Newspaper article Pittsburgh Post-Gazette (Pittsburgh, PA)

Family Chaos

Newspaper article Pittsburgh Post-Gazette (Pittsburgh, PA)

Family Chaos

Article excerpt

'Wish I Was Here' hh1/2

The first movie directed by Zach Braff since his 2004 indie hit, "Garden State," has a full quirkiness quotient.

Six-year-old Tucker tries to take a cordless drill to the yeshiva school he and his older sister, Grace (Joey King), attend. Their dad, out-of-work actor Aidan (Zach Braff), is caught masturbating to erotic material on his laptop by his widowed father, Gabe (Mandy Patinkin).

Aidan's wife, Sarah (Kate Hudson), has a boring office job and an insufferable cubicle mate given to saying inappropriate things. Gabe's reclusive other son, Noah (Josh Gad), lives in a trailer near the Pacific Ocean and is working on a costume for Comic-Con.

The Blooms' barely ordered lives are thrown into further chaos when Gabe announces that his cancer has returned, he is trying a last-ditch experimental treatment and will no longer be able to pay for the children's schooling. "What'll we do?" he says to Aidan. "We move forward. That's the only direction God gave us."

With no money for private school, no tuition help from the rabbi and no desire to enroll the children in public schools, Aidan decides to home school the children, an alternative that does not go according to plan or lesson plan, if there was one. At the same time, Gabe lands in the hospital, and Aidan re-evaluates his faith, career path and the brothers' boyhood dreams of being superhero spacemen.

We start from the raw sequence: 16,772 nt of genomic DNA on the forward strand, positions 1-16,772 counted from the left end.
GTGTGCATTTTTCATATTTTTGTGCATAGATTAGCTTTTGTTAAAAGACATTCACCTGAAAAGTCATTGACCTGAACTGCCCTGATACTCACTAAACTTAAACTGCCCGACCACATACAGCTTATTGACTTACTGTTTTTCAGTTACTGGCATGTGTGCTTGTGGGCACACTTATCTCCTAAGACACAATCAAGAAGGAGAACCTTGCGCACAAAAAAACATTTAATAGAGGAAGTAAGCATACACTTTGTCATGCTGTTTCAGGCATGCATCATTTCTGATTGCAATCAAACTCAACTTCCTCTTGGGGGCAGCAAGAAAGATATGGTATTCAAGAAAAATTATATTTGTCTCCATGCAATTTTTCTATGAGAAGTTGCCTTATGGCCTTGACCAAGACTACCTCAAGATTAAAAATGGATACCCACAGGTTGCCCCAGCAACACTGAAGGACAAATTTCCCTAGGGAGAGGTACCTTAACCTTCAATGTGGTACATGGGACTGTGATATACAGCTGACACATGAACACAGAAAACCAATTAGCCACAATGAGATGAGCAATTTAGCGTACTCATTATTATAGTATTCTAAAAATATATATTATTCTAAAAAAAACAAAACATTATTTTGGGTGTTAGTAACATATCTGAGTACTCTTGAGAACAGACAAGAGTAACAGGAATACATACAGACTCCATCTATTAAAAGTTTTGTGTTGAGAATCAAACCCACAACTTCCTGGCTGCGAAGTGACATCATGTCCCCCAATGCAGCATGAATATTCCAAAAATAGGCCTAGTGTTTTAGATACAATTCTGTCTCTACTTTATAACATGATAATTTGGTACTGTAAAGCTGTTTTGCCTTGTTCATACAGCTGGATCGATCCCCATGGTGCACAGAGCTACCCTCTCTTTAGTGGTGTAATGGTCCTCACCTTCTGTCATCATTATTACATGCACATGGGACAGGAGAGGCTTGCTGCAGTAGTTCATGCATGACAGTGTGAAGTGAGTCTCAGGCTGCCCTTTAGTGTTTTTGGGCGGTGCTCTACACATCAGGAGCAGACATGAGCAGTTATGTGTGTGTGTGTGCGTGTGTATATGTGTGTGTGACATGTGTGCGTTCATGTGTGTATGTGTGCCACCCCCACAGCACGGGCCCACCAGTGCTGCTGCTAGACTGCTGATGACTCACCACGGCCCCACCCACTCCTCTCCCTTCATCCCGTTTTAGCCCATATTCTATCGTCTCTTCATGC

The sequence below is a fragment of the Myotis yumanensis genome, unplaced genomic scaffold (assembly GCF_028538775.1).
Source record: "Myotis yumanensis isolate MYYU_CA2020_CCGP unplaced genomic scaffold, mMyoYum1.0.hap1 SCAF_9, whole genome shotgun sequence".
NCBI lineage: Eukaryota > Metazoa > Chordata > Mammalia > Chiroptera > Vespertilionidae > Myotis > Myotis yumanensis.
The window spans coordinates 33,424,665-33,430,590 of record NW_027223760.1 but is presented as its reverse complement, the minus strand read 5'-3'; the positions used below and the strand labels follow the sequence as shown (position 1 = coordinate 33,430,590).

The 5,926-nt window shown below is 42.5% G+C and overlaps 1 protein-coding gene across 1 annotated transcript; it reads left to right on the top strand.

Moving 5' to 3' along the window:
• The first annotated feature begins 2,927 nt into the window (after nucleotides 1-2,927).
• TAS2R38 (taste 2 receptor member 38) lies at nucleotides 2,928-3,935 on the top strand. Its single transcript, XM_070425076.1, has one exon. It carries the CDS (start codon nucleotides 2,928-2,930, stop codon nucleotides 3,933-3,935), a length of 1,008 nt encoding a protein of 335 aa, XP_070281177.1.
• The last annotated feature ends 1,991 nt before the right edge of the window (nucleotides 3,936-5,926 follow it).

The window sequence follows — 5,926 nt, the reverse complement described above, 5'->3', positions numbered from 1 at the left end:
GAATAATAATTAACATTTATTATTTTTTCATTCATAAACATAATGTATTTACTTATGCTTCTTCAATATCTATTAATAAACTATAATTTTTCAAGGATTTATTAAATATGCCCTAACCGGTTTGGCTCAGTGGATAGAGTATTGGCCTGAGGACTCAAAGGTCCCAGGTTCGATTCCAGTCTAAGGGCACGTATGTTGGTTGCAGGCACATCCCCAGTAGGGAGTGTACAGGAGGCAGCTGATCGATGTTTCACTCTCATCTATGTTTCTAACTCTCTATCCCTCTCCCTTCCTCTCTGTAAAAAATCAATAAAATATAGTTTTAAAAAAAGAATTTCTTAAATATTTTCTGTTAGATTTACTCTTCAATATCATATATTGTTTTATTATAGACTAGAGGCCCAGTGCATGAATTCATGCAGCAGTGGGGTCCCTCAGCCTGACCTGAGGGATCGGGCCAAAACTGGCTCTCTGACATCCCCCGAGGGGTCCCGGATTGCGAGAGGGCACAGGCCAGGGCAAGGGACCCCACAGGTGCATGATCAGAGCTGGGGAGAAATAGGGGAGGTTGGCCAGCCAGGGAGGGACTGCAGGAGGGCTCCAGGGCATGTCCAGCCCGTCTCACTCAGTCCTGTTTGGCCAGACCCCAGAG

The film addresses thorny questions about God, supporting a family, educating children inside and outside a classroom, and how small, ordinary acts can be heroic.

The dramedy is occasionally heartfelt, but it zigzags all over the place. It's messy, like life.

Rated R for language and some sexual content.

Extras include deleted scenes, a "Directing While Acting" featurette; Aston Martin dealership outtakes; commentary.

-- Post-Gazette

'Life of Crime'

Some are characterizing "Life of Crime" as a prequel to the great "Jackie Brown." The new film, based on crime king Elmore Leonard's 1978 novel "The Switch," centers on two characters featured in the 1997 film (also based on a Leonard book, "Rum Punch"). Aside from sharing the characters of Louis Gara and Ordell Robbie -- played by Robert De Niro and Samuel L. Jackson -- "Life of Crime" is no prequel. The events of the two tales are completely unrelated, and the new Louis and Ordell, as portrayed by John Hawkes and Mos Def (who is now calling himself Yasiin Bey), register less indelibly on our senses than they do in "Jackie Brown." Both actors do an adequate job of bringing to life the characters that they have been given. But the story, adapted for the screen and directed by Daniel Schechter, feels noticeably sluggish and spiritless.

R for crude language, sex, nudity, drug use and some violence.

Extras include commentary, deleted scenes, a behind-the-scenes featurette and a "Hit & Run: Choreographing Mayhem" featurette. …

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